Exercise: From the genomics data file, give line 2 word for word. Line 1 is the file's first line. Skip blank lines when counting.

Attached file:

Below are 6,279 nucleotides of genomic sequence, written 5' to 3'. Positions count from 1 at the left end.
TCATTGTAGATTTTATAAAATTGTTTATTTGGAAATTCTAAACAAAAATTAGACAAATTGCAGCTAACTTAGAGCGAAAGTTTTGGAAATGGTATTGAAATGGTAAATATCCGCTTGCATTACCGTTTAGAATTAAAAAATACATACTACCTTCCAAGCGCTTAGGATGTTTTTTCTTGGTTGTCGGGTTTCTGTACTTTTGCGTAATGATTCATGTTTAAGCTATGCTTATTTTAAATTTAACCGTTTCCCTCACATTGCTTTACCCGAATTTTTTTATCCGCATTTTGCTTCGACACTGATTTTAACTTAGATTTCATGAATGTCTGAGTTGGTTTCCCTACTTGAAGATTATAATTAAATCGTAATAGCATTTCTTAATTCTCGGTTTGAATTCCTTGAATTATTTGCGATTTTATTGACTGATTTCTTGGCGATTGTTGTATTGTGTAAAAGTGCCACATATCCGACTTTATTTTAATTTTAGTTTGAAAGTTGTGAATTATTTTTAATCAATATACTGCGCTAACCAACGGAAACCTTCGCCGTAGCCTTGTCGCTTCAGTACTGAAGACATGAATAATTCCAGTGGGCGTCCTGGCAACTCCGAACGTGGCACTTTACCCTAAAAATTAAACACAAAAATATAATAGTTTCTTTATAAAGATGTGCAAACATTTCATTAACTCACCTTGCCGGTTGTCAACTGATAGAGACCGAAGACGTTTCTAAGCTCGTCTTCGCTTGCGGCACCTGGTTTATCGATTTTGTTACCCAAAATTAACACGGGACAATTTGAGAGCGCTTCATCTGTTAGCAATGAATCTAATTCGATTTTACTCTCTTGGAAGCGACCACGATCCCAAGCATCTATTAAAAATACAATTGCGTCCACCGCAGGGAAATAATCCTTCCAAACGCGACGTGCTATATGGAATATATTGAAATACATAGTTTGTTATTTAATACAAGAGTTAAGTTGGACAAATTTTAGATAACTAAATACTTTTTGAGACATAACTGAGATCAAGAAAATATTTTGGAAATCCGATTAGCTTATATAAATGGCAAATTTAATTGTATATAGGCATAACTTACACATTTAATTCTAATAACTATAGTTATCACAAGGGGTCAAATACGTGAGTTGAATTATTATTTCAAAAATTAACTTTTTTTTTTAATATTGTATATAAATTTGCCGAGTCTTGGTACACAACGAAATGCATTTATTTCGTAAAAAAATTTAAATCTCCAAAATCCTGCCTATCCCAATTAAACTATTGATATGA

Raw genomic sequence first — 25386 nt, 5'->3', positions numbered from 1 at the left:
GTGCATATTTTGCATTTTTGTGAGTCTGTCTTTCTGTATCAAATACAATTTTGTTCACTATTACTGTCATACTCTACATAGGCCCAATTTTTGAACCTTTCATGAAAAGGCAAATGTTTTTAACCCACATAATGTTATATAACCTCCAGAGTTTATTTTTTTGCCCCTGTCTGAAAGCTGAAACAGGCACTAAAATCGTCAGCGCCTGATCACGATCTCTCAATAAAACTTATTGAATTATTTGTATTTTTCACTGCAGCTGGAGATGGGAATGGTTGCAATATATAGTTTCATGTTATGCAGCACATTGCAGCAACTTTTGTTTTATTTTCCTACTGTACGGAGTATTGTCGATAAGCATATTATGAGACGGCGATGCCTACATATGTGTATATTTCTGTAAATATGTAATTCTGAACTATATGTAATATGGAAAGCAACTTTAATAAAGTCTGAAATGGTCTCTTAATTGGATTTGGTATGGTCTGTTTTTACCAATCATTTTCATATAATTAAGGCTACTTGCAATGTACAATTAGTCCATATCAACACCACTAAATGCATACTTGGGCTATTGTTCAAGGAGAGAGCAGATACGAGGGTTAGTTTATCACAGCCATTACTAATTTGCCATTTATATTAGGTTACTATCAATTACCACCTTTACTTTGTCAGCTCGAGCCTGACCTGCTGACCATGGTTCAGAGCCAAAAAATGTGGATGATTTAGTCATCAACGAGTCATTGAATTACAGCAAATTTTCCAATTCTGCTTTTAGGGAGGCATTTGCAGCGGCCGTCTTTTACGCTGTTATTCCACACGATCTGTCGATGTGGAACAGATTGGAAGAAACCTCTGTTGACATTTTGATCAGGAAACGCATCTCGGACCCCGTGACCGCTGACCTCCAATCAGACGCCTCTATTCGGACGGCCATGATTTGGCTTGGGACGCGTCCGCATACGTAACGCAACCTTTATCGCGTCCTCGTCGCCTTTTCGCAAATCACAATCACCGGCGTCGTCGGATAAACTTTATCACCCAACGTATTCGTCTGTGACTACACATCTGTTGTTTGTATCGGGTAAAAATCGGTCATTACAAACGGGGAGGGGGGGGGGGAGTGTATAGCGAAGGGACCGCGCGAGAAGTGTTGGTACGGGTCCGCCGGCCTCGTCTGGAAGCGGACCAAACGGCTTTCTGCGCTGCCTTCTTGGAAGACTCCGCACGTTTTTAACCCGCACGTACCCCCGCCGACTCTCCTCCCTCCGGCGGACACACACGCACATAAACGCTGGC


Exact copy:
TCATTGTAGATTTTATAAAATTGTTTATTTGGAAATTCTAAACAAAAATTAGACAAATTGCAGCTAACTTAGAGCGAAAGTTTTGGAAATGGTATTGAAATGGTAAATATCCGCTTGCATTACCGTTTAGAATTAAAAAATACATACTACCTTCCAAGCGCTTAGGATGTTTTTTCTTGGTTGTCGGGTTTCTGTACTTTTGCGTAATGATTCATGTTTAAGCTATGCTTATTTTAAATTTAACCGTTTCCCTCACATTGCTTTACCCGAATTTTTTTATCCGCATTTTGCTTCGACACTGATTTTAACTTAGATTTCATGAATGTCTGAGTTGGTTTCCCTACTTGAAGATTATAATTAAATCGTAATAGCATTTCTTAATTCTCGGTTTGAATTCCTTGAATTATTTGCGATTTTATTGACTGATTTCTTGGCGATTGTTGTATTGTGTAAAAGTGCCACATATCCGACTTTATTTTAATTTTAGTTTGAAAGTTGTGAATTATTTTTAATCAATATACTGCGCTAACCAACGGAAACCTTCGCCGTAGCCTTGTCGCTTCAGTACTGAAGACATGAATAATTCCAGTGGGCGTCCTGGCAACTCCGAACGTGGCACTTTACCCTAAAAATTAAACACAAAAATATAATAGTTTCTTTATAAAGATGTGCAAACATTTCATTAACTCACCTTGCCGGTTGTCAACTGATAGAGACCGAAGACGTTTCTAAGCTCGTCTTCGCTTGCGGCACCTGGTTTATCGATTTTGTTACCCAAAATTAACACGGGACAATTTGAGAGCGCTTCATCTGTTAGCAATGAATCTAATTCGATTTTACTCTCTTGGAAGCGACCACGATCCCAAGCATCTATTAAAAATACAATTGCGTCCACCGCAGGGAAATAATCCTTCCAAACGCGACGTGCTATATGGAATATATTGAAATACATAGTTTGTTATTTAATACAAGAGTTAAGTTGGACAAATTTTAGATAACTAAATACTTTTTGAGACATAACTGAGATCAAGAAAATATTTTGGAAATCCGATTAGCTTATATAAATGGCAAATTTAATTGTATATAGGCATAACTTACACATTTAATTCTAATAACTATAGTTATCACAAGGGGTCAAATACGTGAGTTGAATTATTATTTCAAAAATTAACTTTTTTTTTTAATATTGTATATAAATTTGCCGAGTCTTGGTACACAACGAAATGCATTTATTTCGTAAAAAAATTTAAATCTCCAAAATCCTGCCTATCCCAATTAAACTATTGATATGA